ECI CREDIT, LLC, a Montana limited liability company, Plaintiff and Appellant, v. DIAMOND S INC., a/k/a DIAMOND S INC. CORP., a Montana corporation, Defendant, Appellee and Cross-Appellant.
Justice Ingrid Gustafson delivered the Opinion of the Court.
¶1 ECI Credit, LLC, (ECI) appeals from orders of the Fourth Judicial District Court, Missoula County, dismissing its case against Diamond S Inc., (Diamond) under M. R. Civ. P. 41(b), and denying its motion for relief from that dismissal under M. R. Civ. P. 60(b). Diamond cross-appeals from the District Court's order granting partial summary judgment in ECI's favor. We affirm the District Court's orders dismissing ECI's case and denying ECI's motion for relief from that dismissal. We deny Diamond's cross-appeal as moot.
¶2 We restate the issues on appeal as follows:
1. Did the District Court abuse its discretion when it dismissed ECI's complaint for failing to prosecute under M. R. Civ. P. 41(b)?
2. Did the District Court abuse its discretion when it denied ECI's motion for relief under M. R. Civ. P. 60(b)?
3. Did the District Court err by granting partial summary judgment in ECI's favor on the issues of duty and breach?
FACTUAL AND PROCEDURAL BACKGROUND
¶3 In 2008, ECI purchased real property from Diamond that included several older commercial buildings, including one known as the Watercraft building. In 2010, ECI discovered the Watercraft building had suffered fire damage, including compromise of the roof trusses, at some point in its history. Although Diamond knew, and did not tell ECI, that the Watercraft building had been damaged in a fire in 1977, Diamond denied it had failed to disclose any known defects: It filed an insurance claim after the fire, a contractor repaired the damage, and Diamond believed the damage was repaired.
¶4 ECI filed suit in 2012, alleging claims including fraud, negligent representation, and breach of contract. On May 23, 2014, the District Court granted ECI partial summary judgment, ruling that Diamond had breached its duty to disclose a latent defect in the Watercraft building. The court reserved ruling on damages for trial.
¶5 On July 9, 2014, Diamond moved for relief from the summary judgment under M. R. Civ. P. 60(b). On July 28, 2014, ECI responded in opposition. On September 26, 2014, the District Court denied Diamond's motion.
¶6 In December 2014, Diamond's counsel wrote to ECI's counsel and proposed a scheduling order. Diamond's counsel also indicated that Diamond was willing to enter into settlement negotiations. ECI did not respond to the letter.
¶7 The parties took no further action in the District Court. On January 19, 2017, the District Court issued an Order Closing Case.
¶8 On February 22, 2017, ECI moved to reopen the case. ECI offered no explanation why it had taken no action after the summary judgment order, but argued the District Court could not dismiss the action pursuant to § 25-1-104, MCA, because it had not given the parties notice and allowed them the opportunity to recommence prosecution.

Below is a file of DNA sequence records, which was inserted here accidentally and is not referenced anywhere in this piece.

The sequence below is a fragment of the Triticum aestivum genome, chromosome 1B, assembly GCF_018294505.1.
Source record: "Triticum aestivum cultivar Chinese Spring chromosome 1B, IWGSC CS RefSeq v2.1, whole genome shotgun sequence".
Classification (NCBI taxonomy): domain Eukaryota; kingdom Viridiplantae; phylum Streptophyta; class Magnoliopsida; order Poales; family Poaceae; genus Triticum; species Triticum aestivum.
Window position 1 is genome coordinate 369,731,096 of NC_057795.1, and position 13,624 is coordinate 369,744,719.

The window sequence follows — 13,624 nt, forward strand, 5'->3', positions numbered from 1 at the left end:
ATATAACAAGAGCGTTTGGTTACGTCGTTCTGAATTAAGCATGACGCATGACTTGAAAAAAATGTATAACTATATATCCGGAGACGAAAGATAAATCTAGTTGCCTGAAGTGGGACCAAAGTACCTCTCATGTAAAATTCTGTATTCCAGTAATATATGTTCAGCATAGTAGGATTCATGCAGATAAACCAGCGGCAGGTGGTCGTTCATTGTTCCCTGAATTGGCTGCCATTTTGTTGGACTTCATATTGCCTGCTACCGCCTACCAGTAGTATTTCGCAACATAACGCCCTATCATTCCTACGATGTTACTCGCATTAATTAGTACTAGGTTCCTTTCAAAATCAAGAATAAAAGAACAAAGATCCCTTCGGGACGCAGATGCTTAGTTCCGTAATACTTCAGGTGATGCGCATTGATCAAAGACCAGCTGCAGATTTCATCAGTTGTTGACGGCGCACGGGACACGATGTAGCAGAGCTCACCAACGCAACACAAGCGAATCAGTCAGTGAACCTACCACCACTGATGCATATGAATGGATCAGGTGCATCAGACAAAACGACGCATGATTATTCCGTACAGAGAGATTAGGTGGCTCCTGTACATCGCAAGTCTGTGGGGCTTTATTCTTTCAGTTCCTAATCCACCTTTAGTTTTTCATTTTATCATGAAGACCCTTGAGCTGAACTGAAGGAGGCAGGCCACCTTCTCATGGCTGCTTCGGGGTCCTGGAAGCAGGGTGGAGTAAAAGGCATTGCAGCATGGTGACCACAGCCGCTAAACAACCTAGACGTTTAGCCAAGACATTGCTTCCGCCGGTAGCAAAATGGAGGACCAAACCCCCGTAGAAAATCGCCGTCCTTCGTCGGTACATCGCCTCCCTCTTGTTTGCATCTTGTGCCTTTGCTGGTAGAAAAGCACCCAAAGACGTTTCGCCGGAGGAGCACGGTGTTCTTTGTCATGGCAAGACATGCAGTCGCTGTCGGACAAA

¶9 Diamond opposed ECI's motion. It acknowledged that the District Court could not dismiss the case under § 25-1-104, MCA, because the court did not give notice prior to dismissal. Diamond then moved to dismiss the case under M. R. Civ. P. 41(b), which does not require notice, but permits a defendant to move to dismiss a claim for failure to prosecute. Diamond argued ECI had taken no steps to move the case towards the resolution of the remaining issues, having last conducted discovery in the spring of 2013, filing only a single response brief after that point, and taking no action whatsoever since July 2014. Replying to Diamond's Rule 41(b) argument, ECI acknowledged that “there is no explanation for the delay.” ECI contended Diamond had suffered no prejudice, argued dismissal was too harsh a remedy, and suggested the District Court instead issue a truncated scheduling order.
¶10 On May 18, 2017, the District Court issued an Order Granting Motion to Reopen Case and Granting Motion to Dismiss. The court vacated its earlier closure of the case, admitting it did not provide the notice § 25-1-104, MCA, requires. The District Court then granted Diamond's motion to dismiss under M. R. Civ. P. 41(b).
¶11 ECI moved for relief from the Order under M. R. Civ. P. 60(b)(1), alleging the District Court made a mistake in dismissing the case. ECI contended it diligently prosecuted its case prior to September 26, 2014, and although it did not file anything with the District Court afterward, its work on the case did not cease. Counsel stated he created a “preliminary draft” of a motion for summary judgment regarding damages. Counsel also stated in an accompanying affidavit that due to staffing changes at his law firm, the case “slipped through the cracks.” ECI also alleged the lack of a scheduling order caused the case to sit idle.
¶12 The District Court denied ECI's motion for relief. ECI appeals.
STANDARDS OF REVIEW
¶13 A district court has broad discretion in ruling on a M. R. Civ. P. 41 motion to dismiss, and we will overturn its ruling only for an abuse of discretion. Lear v. Jamrogowicz, 2013 MT 147, ¶ 16, 370 Mont. 320, 303 P.3d 790 (citation omitted). We will vacate a dismissal if, after reviewing the record, we are left with the definite and firm conviction that the district court committed a clear error in weighing the relevant factors. Doug Johns Real Estate, Inc. v. Banta, 246 Mont. 295, 298, 805 P.2d 1301, 1303 (1990) (citation omitted).